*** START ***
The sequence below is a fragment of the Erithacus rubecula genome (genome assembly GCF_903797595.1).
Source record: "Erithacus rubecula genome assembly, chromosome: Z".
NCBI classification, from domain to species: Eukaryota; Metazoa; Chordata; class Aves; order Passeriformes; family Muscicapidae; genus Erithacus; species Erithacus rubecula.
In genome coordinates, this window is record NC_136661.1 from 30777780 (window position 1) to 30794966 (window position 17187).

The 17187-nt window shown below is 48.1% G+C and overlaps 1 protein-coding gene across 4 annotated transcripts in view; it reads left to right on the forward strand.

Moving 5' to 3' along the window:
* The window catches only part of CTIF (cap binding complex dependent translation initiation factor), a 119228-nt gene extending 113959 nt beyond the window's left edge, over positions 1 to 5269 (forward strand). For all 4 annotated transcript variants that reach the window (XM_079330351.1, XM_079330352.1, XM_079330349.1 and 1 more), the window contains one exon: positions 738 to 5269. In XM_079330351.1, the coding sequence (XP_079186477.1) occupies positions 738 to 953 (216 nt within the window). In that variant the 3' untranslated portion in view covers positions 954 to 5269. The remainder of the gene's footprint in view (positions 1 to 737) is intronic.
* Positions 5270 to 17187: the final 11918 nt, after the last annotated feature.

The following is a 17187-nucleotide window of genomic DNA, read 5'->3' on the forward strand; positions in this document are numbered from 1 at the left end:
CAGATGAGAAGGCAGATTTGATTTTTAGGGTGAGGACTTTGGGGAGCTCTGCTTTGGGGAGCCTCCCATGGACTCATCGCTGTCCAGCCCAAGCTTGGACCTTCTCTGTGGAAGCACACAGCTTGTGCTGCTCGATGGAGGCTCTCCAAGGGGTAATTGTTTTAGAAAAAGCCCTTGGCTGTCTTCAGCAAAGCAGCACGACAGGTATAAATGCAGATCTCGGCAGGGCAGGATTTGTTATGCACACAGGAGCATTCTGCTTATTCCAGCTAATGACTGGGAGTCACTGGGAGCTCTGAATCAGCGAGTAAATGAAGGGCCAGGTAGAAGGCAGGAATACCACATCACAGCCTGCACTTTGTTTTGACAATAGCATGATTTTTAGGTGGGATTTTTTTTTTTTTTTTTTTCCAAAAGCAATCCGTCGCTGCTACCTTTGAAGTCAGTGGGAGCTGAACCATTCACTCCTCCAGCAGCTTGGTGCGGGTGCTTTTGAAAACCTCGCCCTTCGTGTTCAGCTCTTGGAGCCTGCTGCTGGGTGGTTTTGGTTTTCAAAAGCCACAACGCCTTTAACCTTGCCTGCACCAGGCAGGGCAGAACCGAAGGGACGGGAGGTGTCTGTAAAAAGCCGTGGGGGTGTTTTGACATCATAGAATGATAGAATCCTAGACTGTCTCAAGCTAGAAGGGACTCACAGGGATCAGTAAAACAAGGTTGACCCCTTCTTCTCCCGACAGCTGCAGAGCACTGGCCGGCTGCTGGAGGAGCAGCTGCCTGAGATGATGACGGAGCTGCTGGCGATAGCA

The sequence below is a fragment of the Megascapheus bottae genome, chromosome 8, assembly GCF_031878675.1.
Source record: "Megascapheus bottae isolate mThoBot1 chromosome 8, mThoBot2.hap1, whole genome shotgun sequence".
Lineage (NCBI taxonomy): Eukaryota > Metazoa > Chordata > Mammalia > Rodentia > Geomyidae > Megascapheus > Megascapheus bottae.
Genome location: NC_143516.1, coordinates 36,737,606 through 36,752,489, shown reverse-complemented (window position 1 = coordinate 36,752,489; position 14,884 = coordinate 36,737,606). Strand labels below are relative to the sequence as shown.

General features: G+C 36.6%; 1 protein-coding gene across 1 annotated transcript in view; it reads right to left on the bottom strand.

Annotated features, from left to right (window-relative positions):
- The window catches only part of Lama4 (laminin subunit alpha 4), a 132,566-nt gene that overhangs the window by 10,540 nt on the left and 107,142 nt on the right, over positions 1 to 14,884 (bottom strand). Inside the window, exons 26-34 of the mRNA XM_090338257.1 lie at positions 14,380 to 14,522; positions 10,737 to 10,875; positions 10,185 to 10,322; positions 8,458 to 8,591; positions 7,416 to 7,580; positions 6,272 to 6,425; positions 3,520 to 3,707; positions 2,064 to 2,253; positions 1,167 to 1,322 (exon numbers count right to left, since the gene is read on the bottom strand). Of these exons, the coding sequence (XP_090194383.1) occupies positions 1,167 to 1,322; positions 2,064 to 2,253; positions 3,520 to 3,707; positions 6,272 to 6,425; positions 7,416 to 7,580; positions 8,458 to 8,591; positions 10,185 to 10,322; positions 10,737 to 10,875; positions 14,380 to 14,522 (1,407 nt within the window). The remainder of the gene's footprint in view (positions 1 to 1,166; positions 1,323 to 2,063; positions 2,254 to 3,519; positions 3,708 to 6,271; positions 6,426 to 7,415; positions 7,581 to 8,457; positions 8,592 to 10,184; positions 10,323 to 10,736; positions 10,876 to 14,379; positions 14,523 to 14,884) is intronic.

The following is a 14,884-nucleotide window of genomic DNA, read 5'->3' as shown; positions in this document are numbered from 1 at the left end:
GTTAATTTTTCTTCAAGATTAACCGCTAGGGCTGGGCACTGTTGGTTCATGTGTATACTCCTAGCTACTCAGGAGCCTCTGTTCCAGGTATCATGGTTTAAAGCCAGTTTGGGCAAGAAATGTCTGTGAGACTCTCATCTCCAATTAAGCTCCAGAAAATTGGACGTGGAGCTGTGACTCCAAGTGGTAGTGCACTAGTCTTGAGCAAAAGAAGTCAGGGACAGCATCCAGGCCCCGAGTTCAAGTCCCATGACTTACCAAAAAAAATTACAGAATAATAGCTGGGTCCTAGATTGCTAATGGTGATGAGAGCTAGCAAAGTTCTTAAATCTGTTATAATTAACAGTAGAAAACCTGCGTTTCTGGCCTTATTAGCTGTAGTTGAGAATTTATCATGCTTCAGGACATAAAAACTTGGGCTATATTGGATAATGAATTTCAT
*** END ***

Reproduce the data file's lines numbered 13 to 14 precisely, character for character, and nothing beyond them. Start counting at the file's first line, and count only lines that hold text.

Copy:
Lineage (NCBI taxonomy): Eukaryota > Metazoa > Chordata > Mammalia > Rodentia > Geomyidae > Megascapheus > Megascapheus bottae.
Genome location: NC_143516.1, coordinates 36,737,606 through 36,752,489, shown reverse-complemented (window position 1 = coordinate 36,752,489; position 14,884 = coordinate 36,737,606). Strand labels below are relative to the sequence as shown.